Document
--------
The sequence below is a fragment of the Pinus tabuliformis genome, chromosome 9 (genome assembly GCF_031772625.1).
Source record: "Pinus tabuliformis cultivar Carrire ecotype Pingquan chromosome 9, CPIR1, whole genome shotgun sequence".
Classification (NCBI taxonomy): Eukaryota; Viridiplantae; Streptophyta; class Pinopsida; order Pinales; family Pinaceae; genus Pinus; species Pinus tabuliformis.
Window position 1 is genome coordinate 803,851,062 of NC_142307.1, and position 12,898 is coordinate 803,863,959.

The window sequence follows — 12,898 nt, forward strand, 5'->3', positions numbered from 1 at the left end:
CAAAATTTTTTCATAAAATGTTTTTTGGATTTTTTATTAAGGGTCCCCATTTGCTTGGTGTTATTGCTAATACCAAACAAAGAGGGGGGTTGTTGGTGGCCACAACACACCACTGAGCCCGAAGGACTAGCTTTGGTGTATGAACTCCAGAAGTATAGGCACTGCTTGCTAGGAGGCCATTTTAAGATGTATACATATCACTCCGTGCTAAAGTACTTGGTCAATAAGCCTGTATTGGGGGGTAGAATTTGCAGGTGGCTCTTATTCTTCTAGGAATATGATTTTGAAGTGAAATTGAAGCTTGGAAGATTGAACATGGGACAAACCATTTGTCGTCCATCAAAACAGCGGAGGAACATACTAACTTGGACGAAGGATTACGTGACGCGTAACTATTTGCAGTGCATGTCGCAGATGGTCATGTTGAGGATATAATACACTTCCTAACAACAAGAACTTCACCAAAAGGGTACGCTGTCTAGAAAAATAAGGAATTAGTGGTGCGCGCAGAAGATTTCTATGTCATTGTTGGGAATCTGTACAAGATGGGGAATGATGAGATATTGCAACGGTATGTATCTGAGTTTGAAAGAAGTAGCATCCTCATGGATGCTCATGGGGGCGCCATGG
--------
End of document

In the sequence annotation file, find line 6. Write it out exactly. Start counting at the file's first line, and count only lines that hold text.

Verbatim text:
CAAAATTTTTTCATAAAATGTTTTTTGGATTTTTTATTAAGGGTCCCCATTTGCTTGGTGTTATTGCTAATACCAAACAAAGAGGGGGGTTGTTGGTGGCCACAACACACCACTGAGCCCGAAGGACTAGCTTTGGTGTATGAACTCCAGAAGTATAGGCACTGCTTGCTAGGAGGCCATTTTAAGATGTATACATATCACTCCGTGCTAAAGTACTTGGTCAATAAGCCTGTATTGGGGGGTAGAATTTGCAGGTGGCTCTTATTCTTCTAGGAATATGATTTTGAAGTGAAATTGAAGCTTGGAAGATTGAACATGGGACAAACCATTTGTCGTCCATCAAAACAGCGGAGGAACATACTAACTTGGACGAAGGATTACGTGACGCGTAACTATTTGCAGTGCATGTCGCAGATGGTCATGTTGAGGATATAATACACTTCCTAACAACAAGAACTTCACCAAAAGGGTACGCTGTCTAGAAAAATAAGGAATTAGTGGTGCGCGCAGAAGATTTCTATGTCATTGTTGGGAATCTGTACAAGATGGGGAATGATGAGATATTGCAACGGTATGTATCTGAGTTTGAAAGAAGTAGCATCCTCATGGATGCTCATGGGGGCGCCATGG